BLOG: What the Blue Jean Mile Means to Me

Fleet Feet Chicago hosted it's first ever 'Blue Jean Mile' with ASICS earlier this month in order to raise awareness and funds for the National Alliance on Mental Illness (NAMI.) One of our participants, Marin, has her own unique story with NAMI and we wanted to share that with you all. 
Q: How long did you work for NAMI?
Marin: I started with NAMI right out of college as an intern at the national office in Arlington, VA in the summer of 2006, then was hired on at the end of the season and stayed for 7 years before leaving to relocate to Chicago. 
Q: What did you find most meaningful about the work you did for NAMI?
Marin: As a truly grassroots-powered, compassionate staff and volunteer-run organization, NAMI provides vast resourcing of education, support and advocacy across the country for serious mental illness conditions. From its Helpline to family and peer supports, personal advocacy programming, state and national policy advancement, there's no shortage of efforts to reach all affected. I was inspired by my colleagues and leaders around the country demonstrating that no one is alone in recovery and the fight for better mental health awareness and access to high quality systems of support.  
Q: How did you hear about the Blue Jean Mile event?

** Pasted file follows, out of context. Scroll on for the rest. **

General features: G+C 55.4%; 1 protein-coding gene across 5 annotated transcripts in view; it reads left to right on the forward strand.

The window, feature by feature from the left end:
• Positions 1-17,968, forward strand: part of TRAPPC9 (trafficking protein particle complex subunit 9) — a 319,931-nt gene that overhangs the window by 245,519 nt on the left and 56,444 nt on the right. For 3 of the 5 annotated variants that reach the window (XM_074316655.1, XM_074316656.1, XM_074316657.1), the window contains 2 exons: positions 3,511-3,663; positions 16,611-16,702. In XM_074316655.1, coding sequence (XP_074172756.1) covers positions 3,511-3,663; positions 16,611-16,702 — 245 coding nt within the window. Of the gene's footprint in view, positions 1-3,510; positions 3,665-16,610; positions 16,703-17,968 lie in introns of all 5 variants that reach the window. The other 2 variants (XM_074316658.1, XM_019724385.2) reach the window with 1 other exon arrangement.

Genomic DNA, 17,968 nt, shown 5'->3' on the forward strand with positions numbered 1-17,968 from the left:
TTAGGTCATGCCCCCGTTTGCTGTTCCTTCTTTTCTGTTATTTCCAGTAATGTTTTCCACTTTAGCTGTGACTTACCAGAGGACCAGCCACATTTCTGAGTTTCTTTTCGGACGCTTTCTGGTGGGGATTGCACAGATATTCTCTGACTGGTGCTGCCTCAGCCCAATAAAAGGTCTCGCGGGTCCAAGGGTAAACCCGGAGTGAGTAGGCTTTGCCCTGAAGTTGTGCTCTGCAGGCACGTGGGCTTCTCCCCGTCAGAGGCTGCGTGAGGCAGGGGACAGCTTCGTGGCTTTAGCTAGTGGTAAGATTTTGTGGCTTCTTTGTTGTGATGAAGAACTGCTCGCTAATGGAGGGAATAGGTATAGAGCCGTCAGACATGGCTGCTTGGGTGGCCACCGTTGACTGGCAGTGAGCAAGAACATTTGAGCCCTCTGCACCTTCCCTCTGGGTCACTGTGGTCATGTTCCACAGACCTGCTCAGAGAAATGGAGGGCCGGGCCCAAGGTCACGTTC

Marin: I remember first reading about Johnny Gregorek breaking the world record in 2020 to honor his brother and raise money for the NAMI NYC Metro chapter, then get increased support from ASICS in 2021 on the Fleet Feet blog and it of course caught my eye then as a former NAMI employee and continued supporter. This year when I saw a Fleet Feet Chicago email feature the local event, I jumped to register. 
Q: What did it mean to you to once again support an organization you care about through your fitness hobby?
Marin: Running is essential to my own mental health. I also enjoy when I can pair running with giving back to good causes, as I often do in choosing races and now as a charity team member for the Chicago Marathon, including running this upcoming Bank of America Chicago Marathon with Team ChiParks. Including NAMI in that mix with the Blue Jean mile was a no-brainer.
Q: What would to say to recruit someone to run the event next year?
Marin: Running isn't always about grinding out the miles. It's always great to find a reason to get out there with others and sometimes take on a new (maybe goofy sounding) challenge, like running in jeans. Next year I want to see many more runners join in and make a bigger visible statement for mental health awareness. It was so fun to do this year and so meaningful. Thanks to Fleet Feet and ASICS for supporting such a great event. 

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